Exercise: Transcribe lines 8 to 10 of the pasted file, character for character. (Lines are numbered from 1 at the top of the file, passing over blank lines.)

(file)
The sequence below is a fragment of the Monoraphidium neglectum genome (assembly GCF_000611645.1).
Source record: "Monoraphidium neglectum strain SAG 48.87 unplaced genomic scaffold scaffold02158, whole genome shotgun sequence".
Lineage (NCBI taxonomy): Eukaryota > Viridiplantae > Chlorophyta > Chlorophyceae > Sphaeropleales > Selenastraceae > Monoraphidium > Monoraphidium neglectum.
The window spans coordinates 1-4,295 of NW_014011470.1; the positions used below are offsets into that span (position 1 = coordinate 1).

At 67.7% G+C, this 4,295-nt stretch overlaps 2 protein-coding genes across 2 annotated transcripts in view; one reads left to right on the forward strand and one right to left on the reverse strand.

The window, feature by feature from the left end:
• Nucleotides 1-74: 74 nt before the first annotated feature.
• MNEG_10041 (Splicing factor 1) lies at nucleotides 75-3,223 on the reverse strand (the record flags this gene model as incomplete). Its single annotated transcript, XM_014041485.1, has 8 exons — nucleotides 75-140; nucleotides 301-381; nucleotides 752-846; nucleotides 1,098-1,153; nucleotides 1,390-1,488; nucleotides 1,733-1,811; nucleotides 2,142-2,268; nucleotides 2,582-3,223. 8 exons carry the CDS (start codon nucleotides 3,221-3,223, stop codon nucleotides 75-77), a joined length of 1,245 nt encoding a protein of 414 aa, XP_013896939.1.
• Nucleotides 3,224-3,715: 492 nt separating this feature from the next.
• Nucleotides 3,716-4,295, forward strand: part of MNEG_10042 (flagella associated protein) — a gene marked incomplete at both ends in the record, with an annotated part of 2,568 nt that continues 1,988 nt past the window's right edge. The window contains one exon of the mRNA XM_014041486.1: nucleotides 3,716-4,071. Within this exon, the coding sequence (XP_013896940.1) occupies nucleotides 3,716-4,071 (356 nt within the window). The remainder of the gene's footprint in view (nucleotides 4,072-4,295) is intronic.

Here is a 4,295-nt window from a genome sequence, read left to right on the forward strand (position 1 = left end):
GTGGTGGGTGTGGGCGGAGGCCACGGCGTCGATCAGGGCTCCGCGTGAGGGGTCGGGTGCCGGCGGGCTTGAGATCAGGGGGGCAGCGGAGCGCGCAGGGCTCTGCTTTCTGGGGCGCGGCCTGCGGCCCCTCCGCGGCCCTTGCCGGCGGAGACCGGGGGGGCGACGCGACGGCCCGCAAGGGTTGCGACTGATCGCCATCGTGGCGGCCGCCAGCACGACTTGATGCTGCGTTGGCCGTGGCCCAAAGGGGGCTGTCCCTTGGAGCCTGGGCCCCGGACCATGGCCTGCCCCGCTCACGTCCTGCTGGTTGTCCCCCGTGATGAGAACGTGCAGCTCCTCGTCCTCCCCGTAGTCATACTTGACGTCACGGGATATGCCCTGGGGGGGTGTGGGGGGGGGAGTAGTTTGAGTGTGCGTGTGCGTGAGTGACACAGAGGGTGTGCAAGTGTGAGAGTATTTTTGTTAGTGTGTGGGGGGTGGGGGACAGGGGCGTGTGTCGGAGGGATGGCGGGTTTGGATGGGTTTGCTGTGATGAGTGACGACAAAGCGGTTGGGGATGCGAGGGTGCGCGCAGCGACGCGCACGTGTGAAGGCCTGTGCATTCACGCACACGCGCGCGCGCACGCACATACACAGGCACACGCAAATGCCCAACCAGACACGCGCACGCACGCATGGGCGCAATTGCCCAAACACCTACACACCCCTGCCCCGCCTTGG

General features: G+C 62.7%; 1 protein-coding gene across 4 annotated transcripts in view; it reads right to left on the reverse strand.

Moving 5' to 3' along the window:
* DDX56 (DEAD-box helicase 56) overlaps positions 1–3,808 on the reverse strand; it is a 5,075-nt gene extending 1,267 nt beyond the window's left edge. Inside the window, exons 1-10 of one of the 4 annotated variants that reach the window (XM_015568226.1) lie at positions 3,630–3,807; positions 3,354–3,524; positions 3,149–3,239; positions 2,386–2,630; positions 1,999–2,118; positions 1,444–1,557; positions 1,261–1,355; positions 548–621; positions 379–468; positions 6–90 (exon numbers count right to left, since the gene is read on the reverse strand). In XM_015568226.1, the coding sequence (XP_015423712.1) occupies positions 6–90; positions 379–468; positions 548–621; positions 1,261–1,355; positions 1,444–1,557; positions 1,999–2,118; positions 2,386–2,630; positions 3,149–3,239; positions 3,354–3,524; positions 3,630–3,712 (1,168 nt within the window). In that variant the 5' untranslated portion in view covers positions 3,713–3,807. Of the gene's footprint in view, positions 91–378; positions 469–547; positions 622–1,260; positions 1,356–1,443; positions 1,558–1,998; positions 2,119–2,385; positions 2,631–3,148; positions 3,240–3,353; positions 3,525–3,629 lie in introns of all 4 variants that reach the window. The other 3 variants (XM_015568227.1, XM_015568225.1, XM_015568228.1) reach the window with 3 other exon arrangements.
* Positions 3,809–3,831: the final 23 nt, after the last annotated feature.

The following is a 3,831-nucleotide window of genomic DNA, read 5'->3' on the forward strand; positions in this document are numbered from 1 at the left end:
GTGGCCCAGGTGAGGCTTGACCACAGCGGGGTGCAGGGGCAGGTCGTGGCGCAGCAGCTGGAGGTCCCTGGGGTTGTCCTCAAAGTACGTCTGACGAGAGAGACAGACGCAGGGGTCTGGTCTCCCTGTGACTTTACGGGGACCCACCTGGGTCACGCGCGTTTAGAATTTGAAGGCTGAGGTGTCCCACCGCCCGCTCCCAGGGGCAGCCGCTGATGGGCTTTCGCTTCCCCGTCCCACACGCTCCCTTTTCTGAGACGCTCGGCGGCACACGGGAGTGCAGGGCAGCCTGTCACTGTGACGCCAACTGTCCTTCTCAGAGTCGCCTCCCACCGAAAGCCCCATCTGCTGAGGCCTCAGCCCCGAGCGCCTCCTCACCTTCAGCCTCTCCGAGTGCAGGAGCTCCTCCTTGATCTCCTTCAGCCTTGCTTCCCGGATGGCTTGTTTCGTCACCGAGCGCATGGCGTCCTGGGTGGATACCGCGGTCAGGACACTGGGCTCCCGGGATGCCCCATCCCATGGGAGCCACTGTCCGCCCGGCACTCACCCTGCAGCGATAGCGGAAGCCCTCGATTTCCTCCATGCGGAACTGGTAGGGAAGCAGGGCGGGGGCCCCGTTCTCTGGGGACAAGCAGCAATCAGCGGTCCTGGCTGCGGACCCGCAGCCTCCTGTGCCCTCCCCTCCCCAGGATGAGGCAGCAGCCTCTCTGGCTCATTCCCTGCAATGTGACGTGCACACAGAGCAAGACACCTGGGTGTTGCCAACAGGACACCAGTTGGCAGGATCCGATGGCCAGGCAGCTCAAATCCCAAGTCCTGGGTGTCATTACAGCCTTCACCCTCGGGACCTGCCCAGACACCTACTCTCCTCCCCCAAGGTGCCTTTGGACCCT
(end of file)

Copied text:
• MNEG_10041 (Splicing factor 1) lies at nucleotides 75-3,223 on the reverse strand (the record flags this gene model as incomplete). Its single annotated transcript, XM_014041485.1, has 8 exons — nucleotides 75-140; nucleotides 301-381; nucleotides 752-846; nucleotides 1,098-1,153; nucleotides 1,390-1,488; nucleotides 1,733-1,811; nucleotides 2,142-2,268; nucleotides 2,582-3,223. 8 exons carry the CDS (start codon nucleotides 3,221-3,223, stop codon nucleotides 75-77), a joined length of 1,245 nt encoding a protein of 414 aa, XP_013896939.1.
• Nucleotides 3,224-3,715: 492 nt separating this feature from the next.
• Nucleotides 3,716-4,295, forward strand: part of MNEG_10042 (flagella associated protein) — a gene marked incomplete at both ends in the record, with an annotated part of 2,568 nt that continues 1,988 nt past the window's right edge. The window contains one exon of the mRNA XM_014041486.1: nucleotides 3,716-4,071. Within this exon, the coding sequence (XP_013896940.1) occupies nucleotides 3,716-4,071 (356 nt within the window). The remainder of the gene's footprint in view (nucleotides 4,072-4,295) is intronic.